The interaction of light with mechanical vibrations is at the heart of many fundamental experiments, including ground-state cooling, mechanical squeezing of light and optomechanically induced transparency. Marcelo Wu and co-workers from Canada have now harnessed the interactions necessary to create an optomechanical torque detector with a sensitivity of 1.3 × 10−21 N m Hz−1/2 operating in a vacuum pressure of 2 Torr. The torque detector — composed of a Si-based photonic crystal split-beam nanocavity operating at a wavelength of 1530 nm — was created by using a pair of suspended nanobeam waveguides that were separated by two small (60 nm) air gaps that allowed mechanical movement. The nanobeams were patterned with periodic holes serving as mirrors. When the nanobeams deflect, the cavity's optical resonance and transmission changes and this can be used to determine the magnitude of torque. The optomechanical coupling between the optical mode and the nanocavity mechanical resonances was studied by measuring the optical power transmitted through the split-beam nanocavities. The researchers observed interference between dissipative and dispersive coupling mechanisms and claim that this can be used to further enhance detection sensitivity.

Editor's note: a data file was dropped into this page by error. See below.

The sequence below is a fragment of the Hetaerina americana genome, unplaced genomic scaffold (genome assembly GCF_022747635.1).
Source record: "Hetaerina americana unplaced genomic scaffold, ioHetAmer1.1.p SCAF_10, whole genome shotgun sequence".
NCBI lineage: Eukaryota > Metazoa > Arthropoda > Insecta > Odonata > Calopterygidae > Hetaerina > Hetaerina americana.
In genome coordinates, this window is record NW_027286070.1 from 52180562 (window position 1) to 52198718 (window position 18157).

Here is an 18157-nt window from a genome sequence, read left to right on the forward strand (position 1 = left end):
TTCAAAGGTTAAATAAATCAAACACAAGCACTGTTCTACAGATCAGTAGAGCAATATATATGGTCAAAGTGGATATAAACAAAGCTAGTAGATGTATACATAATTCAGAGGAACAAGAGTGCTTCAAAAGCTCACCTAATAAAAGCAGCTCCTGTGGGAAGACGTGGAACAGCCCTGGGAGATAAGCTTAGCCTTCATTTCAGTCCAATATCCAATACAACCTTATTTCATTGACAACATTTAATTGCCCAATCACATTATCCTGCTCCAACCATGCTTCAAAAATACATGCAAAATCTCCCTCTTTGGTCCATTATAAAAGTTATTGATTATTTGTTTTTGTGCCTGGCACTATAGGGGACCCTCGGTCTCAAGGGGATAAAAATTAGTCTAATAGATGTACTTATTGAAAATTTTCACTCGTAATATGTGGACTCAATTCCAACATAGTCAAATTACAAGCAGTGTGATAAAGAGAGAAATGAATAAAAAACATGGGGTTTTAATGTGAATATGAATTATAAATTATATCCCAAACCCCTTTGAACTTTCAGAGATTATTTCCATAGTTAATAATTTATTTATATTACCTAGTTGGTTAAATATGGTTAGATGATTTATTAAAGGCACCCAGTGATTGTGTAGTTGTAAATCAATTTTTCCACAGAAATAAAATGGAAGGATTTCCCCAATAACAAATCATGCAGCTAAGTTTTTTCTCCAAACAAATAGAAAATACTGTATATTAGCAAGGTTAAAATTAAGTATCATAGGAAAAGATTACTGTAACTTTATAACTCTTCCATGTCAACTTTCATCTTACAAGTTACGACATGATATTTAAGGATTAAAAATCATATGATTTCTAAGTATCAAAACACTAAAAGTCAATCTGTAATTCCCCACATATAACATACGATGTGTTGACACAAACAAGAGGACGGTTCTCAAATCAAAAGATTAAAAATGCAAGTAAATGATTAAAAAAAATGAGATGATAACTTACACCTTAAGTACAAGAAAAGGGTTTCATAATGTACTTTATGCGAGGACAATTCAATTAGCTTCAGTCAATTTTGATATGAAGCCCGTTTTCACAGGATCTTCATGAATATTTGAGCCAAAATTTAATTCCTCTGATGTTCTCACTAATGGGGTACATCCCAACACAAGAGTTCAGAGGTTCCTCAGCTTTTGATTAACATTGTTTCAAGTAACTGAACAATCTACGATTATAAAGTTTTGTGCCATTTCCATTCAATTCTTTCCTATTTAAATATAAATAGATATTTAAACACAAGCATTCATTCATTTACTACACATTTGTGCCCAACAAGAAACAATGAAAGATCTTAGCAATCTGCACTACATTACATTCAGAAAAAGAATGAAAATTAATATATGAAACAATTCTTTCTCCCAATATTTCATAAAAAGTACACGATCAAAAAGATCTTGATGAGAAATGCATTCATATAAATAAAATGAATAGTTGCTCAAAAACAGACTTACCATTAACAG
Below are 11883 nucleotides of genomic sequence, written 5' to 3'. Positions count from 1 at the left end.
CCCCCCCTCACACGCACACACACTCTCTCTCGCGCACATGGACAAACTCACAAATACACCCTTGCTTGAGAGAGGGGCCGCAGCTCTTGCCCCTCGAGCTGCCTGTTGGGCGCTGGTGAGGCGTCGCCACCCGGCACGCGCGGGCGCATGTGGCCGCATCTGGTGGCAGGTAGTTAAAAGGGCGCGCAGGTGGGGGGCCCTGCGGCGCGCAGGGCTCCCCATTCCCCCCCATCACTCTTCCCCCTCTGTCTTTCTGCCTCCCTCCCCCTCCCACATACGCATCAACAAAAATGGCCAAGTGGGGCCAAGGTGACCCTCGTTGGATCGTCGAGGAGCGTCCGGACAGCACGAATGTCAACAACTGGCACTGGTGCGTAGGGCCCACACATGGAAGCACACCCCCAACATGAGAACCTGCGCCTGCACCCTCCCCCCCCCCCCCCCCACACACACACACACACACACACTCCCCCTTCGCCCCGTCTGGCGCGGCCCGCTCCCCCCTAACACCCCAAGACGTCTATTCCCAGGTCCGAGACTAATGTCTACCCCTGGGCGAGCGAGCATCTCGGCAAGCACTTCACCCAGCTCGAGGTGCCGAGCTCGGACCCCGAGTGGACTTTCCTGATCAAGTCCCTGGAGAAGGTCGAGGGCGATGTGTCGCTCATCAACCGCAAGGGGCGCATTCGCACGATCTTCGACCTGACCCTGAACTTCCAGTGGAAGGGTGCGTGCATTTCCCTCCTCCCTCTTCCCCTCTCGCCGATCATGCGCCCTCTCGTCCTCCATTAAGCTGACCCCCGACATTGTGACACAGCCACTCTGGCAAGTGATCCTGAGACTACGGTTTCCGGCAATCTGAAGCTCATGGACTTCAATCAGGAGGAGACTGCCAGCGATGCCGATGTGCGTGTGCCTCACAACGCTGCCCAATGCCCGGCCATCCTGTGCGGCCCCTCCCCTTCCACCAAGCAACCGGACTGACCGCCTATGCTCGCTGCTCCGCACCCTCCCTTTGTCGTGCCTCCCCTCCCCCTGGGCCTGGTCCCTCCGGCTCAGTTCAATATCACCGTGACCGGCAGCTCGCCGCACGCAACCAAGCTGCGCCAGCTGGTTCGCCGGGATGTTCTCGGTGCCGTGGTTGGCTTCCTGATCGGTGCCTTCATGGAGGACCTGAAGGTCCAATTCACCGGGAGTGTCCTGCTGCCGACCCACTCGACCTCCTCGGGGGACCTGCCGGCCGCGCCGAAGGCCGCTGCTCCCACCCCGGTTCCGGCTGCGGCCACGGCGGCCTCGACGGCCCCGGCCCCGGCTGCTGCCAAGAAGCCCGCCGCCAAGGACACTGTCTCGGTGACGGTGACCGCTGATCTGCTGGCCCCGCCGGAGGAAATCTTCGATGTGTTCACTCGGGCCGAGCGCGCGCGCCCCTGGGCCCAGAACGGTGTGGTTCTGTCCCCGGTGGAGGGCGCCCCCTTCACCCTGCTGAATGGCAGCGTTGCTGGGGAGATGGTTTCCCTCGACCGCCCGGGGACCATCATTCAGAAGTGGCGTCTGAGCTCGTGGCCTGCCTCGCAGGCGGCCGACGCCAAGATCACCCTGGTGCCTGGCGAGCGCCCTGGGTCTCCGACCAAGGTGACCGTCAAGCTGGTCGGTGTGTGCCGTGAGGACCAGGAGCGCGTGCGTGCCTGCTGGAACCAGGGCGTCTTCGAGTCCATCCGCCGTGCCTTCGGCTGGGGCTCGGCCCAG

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Horiuchi, N. Nanocavity torque sensor. Nature Photon 8, 675 (2014). https://doi.org/10.1038/nphoton.2014.201